It is now Boxing Day, which means that it is now time to start The Otaku’s Study annual End of the Year Awards for 2013. Over the rest of the month I will be pouring through the thousands of news, reviews and articles I have posted up over the last year and will be naming the best and at time shaming the worst titles, news and events that have taken place. This will eventually climax on New Years Eve with me announcing the top two awards available on this site – Video Game of the Year 2013 and Australian Anime Release of the Year 2013. Following the saying “Save the best ’till last“, I have decided to start off this award ceremony by highlighting what I think has been the biggest conundrum over this year in the video game industry.
This year was an exciting year for Australian gamers, with the introduction of the R18+ rating that many hoped would not only bring a wealth of games to our shores unedited, but also would help protect the younger audiences from more mature content that was previously available an an M or MA15+ level. It has worked to a degree despite a number of teething issues and a couple of controversial refused classifications (Eg. Saints Row IV that was later revised to an MA15+ with a small amount of content removed and a later release date). While I don’t deny that there has been some considerable benefit, there was one issue that left me questioning the classification process in general – how in two years a game that was on sale pretty much for all-ages is now restricted to those over the age of 18.
Therefore… my Conundrum of the Year 2013 goes to the R18+ Australian Video Game Classification of Atelier Totori Plus.
Take a minute to look at the above video… cute isn’t it? Atelier Totori was originally classified on the Playstation 3 back in mid-2011 and walked away with a suitable classification of PG given for mild violence and infrequent coarse language. Having played it for myself when it was first released I would have personally described it as being a suitable classification, and was overall a great game for the younger teen and above audience. There was your classic RPG fantasy violence and a few other minor fanservice scenes but nothing over-the-top.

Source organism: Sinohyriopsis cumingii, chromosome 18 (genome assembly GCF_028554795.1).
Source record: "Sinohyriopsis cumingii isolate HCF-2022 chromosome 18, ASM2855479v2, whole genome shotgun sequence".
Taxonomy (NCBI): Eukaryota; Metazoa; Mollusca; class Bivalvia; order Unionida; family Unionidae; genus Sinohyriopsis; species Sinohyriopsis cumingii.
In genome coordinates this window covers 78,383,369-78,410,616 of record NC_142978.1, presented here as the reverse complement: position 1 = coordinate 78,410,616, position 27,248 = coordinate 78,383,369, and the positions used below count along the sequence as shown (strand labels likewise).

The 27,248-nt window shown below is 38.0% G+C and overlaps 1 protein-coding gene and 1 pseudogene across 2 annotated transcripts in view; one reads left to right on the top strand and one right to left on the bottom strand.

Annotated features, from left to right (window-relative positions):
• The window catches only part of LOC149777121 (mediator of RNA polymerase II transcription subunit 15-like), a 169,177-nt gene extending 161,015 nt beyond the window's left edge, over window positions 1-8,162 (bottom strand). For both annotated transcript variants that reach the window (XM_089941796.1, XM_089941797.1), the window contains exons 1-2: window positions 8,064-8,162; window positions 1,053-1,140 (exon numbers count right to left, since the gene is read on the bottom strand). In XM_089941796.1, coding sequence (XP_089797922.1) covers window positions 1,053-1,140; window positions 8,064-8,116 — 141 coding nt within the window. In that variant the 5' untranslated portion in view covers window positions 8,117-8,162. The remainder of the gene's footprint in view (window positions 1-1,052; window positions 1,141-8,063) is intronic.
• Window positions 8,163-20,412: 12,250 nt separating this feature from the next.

Last year saw the Japanese development studio GUST work on a Playstation Vita port for the title, essentially coming with a few bonus costumes for the games titular character, complementary DLC content and a few other added bonuses that didn’t do much to contribute to the experience. I broke the story earlier this year that Atelier Totori Plus was receiving an English localization in my article “Atelier Totori Plus: The Adventurer of Arland Seems to Be Headed Internationally BUT.…“. And yes… came with the unpleasant surprise that it had somehow gone from the (almost) all-ages friendly PG classification to an R18+ classification – meaning that it isn’t appropriate for those under the age of 18 to purchase or play.
Why? Apparently Atelier Totori Plus contains:
- Moderate Impact “Themes”
- High Impact Violence (Highest level possible)
- Mild Impact Language
- Moderate Impact Sex
Do you want to know the funny thing? The controversial release of Saints Row IV only merited a “Strong Impact Violence” classification and Grand Theft Auto V also earned a “Strong Impact Violence” rating. So apparently defeating Puni’s in RPG-style combat is worse than both other games which feature what could easily be considered more realistic violence. The formal classification comes with the description of “References to Sexual Violence“, but I have yet to see any content of the sort in the game.
Granted this could have been a mistake on their part as this description doesn’t sound like Atelier Totori Plus, if this is the case why haven’t they updated their website over these last six months or so? So assuming this classification is correct it leaves a greater conundrum. Have they essentially made it more difficult for younger audiences to pick up Atelier Totori Plus, a game that is actually appropriate for them…. or have they allowed the sale of a game that should only have been playable in Australia for those who are over the age of 15/18? Honestly, I would go with the former rather than the latter.
So many questions has left the R18+ classification of Atelier Totori Plus as being my “Conundrum of the Year 2013“.
For those worried that more games are going to become R18+, the Australian Classifications Board recently rejected a request by the South Australian Attorney General to reclassify twelve video games including Killer is Dead, The Walking Dead, God Mode and the fantastic Deadly Premonition: The Director’s Cut.